Members of Black Joy Oregon pose for a photo under a mural in Yachats in August, 2020. (Courtesy/ Julianne Jackson)
Julianne Jackson recalls how Black Joy began its work last summer with volunteers standing on the streets in cities and towns throughout Oregon with the aim of raising awareness of Black communities in mostly white spaces.
What started as a grassroots initiative to give Black children positive role models, especially in more rural parts of the state, has now expanded its mission to providing a community hub for people of color in Salem.
Black Joy this month received a $50,000 grant from the United Way of the Mid-Willamette Valley to hire its first employee and pay for an office space.
Julianne Jackson, founder of Black Joy, said the office space in the Reed Opera House will become a community hub to help people of color to access resources they need.
Black Joy is planning on hosting resume writing workshops, benefit sign ups like for food assistance and recovery meetings for those struggling with addiction.
Jackson said the group will continue to work with community leaders of color.
“We’re just trying to really expand on the services that are being provided to BIPOC folks in this area,” said Jackson, using a catchall acronym used for Black, Indigenous and people of color.
On Saturday from 1 p.m. to 5 p.m. a member of Black Joy, Amira Stanley, is organizing an event in Salem at 5090 Center St. N.E. to “celebrate Black experience through art, storytelling and activism” and take action to end white supremacy.
Jackson, who lives in Keizer, said the group started last August when a woman in Grants Pass approached Jackson about throwing an event highlighting the lack of exposure to Black people in rural parts of Oregon. Statewide, about 2% of Oregon’s population is Black.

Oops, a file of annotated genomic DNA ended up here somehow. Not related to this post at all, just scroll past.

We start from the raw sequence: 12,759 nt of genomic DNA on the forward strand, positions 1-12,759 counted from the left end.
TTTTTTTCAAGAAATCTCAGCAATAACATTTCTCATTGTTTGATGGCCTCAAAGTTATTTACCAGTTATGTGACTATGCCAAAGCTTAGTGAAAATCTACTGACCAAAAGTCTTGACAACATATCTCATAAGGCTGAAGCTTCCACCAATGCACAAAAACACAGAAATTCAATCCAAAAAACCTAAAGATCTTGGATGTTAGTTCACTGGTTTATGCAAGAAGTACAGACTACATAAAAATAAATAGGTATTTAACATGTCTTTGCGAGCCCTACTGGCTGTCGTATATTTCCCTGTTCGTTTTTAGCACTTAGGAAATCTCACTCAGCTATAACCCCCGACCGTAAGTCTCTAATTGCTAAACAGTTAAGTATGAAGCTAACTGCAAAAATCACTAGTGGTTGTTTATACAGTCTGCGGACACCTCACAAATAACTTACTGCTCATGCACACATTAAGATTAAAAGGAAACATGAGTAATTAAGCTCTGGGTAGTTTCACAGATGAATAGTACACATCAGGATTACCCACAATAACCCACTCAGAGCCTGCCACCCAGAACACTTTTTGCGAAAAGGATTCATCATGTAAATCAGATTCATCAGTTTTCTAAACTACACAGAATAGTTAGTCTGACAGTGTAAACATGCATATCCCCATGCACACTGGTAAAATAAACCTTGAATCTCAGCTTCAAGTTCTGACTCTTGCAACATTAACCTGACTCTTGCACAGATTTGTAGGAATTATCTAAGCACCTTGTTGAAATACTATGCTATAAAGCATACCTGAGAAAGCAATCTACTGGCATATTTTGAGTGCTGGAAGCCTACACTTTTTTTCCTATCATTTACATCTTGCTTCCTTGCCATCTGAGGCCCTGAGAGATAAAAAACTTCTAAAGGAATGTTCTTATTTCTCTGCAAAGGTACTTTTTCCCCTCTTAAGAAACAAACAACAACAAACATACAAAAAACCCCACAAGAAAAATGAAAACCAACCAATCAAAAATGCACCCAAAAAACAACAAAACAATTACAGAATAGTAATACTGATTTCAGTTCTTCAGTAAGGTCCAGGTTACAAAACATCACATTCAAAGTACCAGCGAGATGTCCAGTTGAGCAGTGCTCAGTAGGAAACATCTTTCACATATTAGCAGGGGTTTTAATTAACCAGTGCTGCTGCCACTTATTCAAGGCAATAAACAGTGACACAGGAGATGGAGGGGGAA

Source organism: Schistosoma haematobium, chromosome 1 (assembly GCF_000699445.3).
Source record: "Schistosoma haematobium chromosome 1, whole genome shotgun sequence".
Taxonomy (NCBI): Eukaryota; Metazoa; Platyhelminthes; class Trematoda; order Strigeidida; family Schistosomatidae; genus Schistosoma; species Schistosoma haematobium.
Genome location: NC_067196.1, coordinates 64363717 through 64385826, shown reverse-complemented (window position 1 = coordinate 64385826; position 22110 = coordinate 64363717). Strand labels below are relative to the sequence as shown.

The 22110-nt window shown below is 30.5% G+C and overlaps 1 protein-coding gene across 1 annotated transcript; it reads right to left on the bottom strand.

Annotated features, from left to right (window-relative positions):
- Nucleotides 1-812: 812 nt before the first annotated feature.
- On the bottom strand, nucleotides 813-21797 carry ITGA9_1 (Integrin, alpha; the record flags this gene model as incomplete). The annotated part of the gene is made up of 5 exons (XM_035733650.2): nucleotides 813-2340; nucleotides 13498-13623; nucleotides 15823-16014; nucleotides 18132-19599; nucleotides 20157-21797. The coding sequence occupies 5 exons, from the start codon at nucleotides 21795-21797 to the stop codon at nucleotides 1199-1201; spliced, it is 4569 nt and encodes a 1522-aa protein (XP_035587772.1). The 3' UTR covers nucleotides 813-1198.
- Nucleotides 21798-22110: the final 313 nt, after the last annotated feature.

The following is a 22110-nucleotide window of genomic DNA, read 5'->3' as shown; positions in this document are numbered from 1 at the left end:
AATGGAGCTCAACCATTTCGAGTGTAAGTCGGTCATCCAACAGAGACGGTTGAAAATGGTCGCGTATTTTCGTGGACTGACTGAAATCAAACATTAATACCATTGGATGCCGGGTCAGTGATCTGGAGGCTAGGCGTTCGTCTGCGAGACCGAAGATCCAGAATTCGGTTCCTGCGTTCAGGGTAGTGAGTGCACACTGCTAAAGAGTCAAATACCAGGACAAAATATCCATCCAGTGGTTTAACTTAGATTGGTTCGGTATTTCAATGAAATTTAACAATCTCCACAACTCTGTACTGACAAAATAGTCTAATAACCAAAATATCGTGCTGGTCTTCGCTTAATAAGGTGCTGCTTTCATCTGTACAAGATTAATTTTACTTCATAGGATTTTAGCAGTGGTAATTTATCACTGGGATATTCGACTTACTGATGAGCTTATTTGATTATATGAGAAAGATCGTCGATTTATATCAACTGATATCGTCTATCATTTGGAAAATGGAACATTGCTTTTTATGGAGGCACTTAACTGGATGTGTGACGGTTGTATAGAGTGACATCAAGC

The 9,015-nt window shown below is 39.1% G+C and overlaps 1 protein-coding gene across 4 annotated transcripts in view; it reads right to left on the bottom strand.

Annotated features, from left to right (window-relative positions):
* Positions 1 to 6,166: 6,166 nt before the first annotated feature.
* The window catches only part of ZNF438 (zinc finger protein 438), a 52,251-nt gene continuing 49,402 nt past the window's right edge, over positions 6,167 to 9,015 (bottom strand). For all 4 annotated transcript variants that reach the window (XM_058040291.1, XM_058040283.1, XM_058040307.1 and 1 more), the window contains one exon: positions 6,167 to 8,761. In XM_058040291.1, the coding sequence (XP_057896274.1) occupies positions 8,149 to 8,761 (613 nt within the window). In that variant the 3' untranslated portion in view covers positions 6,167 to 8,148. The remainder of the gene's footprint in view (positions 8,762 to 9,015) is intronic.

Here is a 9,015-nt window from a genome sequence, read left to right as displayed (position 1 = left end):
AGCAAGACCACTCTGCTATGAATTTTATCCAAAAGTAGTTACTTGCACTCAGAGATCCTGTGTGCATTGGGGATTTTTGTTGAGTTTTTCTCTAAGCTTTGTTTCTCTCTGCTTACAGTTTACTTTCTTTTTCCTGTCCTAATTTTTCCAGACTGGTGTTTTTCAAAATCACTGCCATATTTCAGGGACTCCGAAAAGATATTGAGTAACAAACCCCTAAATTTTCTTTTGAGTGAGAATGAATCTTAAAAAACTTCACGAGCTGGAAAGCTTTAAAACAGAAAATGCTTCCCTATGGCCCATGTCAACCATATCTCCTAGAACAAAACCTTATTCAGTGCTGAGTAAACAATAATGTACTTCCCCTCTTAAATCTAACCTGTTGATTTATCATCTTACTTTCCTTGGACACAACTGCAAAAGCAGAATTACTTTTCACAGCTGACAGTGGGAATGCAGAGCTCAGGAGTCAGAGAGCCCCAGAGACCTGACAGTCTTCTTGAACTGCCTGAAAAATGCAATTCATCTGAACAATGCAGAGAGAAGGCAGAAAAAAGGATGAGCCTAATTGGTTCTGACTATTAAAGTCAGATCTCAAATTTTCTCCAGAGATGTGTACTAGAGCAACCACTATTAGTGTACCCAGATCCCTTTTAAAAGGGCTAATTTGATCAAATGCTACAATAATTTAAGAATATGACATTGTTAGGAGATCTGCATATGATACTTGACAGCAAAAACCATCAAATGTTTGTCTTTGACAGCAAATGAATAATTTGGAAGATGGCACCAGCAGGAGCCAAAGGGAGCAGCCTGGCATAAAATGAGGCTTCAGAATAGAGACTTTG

The first stops on the tour were along the coast in Coos Bay and Florence. Members of the group stood alongside Highway 101 and waved signs and flags in front of the Coos Bay boardwalk.
Jackson said when they have events in different cities, usually staying about an hour at each location, they try to meet up with local activists.
She said the signs are never hostile. They say things like, “Black lives inspire. Black lives uplift. Black lives bring beauty.”
Jackson said they’ve received positive feedback after visiting more than 60 cities last year.
“Anytime you use the word ‘Black,’ people have something to say,” she said. “We have negative folks come up to us and say some ugly stuff. But by and large people love what we’re doing.”
Take for example one interaction from last summer.
“Just met a man in Florence that we thought was going to counter protest. Turns out he has two Black grandchildren and with tears in his eyes he told us thank you for standing for them. Yessss. That’s the business. That’s what’s up and what this tour is all about. Standing with other Black lives in space they aren’t celebrated!” a Black Joy post from Aug. 8 read.
In the brick and mortar, Jackson wants to provide a space where women of color can learn how to lead in their community. She has a team of 12 who help organize events for the nonprofit.
“When you’re doing the work you’re supposed to be doing, the universe provides,” Jackson said. “I’m going to continue to follow my intuition on that.”
Contact reporter Saphara Harrell at 503-549-6250, [email protected].
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